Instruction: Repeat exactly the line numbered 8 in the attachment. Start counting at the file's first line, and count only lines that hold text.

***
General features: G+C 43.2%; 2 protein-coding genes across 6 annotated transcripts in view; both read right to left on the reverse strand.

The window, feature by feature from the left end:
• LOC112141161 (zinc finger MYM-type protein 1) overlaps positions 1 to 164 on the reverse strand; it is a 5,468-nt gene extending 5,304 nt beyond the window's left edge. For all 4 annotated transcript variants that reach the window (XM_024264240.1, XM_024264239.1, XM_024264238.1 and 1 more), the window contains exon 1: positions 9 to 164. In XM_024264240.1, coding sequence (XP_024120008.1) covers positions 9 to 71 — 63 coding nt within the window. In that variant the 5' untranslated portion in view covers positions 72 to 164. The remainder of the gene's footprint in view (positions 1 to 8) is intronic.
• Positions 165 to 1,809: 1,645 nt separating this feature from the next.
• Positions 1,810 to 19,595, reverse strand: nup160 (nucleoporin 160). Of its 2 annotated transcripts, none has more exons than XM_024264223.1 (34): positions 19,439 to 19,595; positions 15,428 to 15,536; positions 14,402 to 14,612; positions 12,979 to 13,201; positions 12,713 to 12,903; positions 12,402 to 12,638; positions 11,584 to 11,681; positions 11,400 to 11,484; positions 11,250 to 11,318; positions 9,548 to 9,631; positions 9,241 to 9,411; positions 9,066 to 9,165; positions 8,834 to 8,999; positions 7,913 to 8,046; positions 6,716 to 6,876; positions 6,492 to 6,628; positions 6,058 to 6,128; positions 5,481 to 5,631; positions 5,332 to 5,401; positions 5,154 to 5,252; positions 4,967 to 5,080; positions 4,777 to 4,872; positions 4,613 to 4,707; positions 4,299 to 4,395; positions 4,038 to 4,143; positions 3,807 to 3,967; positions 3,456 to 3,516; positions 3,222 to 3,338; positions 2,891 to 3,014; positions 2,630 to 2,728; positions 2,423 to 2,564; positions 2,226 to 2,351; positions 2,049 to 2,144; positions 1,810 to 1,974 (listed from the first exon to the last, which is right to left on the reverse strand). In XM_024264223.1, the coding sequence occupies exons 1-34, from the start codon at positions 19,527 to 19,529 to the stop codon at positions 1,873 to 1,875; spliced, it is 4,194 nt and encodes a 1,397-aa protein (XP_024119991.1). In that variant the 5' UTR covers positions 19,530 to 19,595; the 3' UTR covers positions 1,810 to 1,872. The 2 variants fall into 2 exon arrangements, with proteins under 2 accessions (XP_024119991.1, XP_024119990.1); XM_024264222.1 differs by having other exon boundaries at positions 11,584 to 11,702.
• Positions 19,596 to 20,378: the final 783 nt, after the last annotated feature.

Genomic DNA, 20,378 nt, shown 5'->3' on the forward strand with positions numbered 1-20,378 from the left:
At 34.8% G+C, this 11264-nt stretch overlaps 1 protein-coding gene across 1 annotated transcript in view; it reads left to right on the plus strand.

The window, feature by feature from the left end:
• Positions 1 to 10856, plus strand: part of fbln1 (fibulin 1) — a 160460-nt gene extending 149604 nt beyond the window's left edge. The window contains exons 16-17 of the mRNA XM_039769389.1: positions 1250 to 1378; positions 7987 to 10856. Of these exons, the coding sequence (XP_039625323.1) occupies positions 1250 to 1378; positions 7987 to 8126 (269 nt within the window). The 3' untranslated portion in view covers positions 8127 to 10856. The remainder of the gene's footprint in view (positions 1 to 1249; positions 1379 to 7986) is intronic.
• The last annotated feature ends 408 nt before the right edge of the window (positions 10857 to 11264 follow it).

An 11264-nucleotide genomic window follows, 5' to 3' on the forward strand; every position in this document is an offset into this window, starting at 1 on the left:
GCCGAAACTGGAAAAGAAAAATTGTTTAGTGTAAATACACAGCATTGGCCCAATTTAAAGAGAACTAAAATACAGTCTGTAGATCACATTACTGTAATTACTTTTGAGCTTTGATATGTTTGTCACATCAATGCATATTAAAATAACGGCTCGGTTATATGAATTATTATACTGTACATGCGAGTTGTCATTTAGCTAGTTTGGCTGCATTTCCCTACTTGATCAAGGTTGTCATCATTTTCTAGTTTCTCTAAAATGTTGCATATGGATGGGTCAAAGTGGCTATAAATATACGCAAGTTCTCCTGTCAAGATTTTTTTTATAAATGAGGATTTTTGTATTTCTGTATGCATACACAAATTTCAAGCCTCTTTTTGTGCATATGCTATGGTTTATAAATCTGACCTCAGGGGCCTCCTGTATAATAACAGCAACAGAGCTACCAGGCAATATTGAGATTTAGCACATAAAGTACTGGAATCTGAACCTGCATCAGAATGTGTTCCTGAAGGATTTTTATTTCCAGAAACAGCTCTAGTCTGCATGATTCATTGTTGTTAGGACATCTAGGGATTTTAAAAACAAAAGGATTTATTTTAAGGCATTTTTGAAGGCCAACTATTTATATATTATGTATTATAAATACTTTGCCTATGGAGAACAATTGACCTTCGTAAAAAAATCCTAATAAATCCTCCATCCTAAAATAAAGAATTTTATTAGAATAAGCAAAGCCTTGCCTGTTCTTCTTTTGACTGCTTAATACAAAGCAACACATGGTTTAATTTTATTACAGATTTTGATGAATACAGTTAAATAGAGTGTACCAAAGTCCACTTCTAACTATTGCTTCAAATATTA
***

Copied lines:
At 34.8% G+C, this 11264-nt stretch overlaps 1 protein-coding gene across 1 annotated transcript in view; it reads left to right on the plus strand.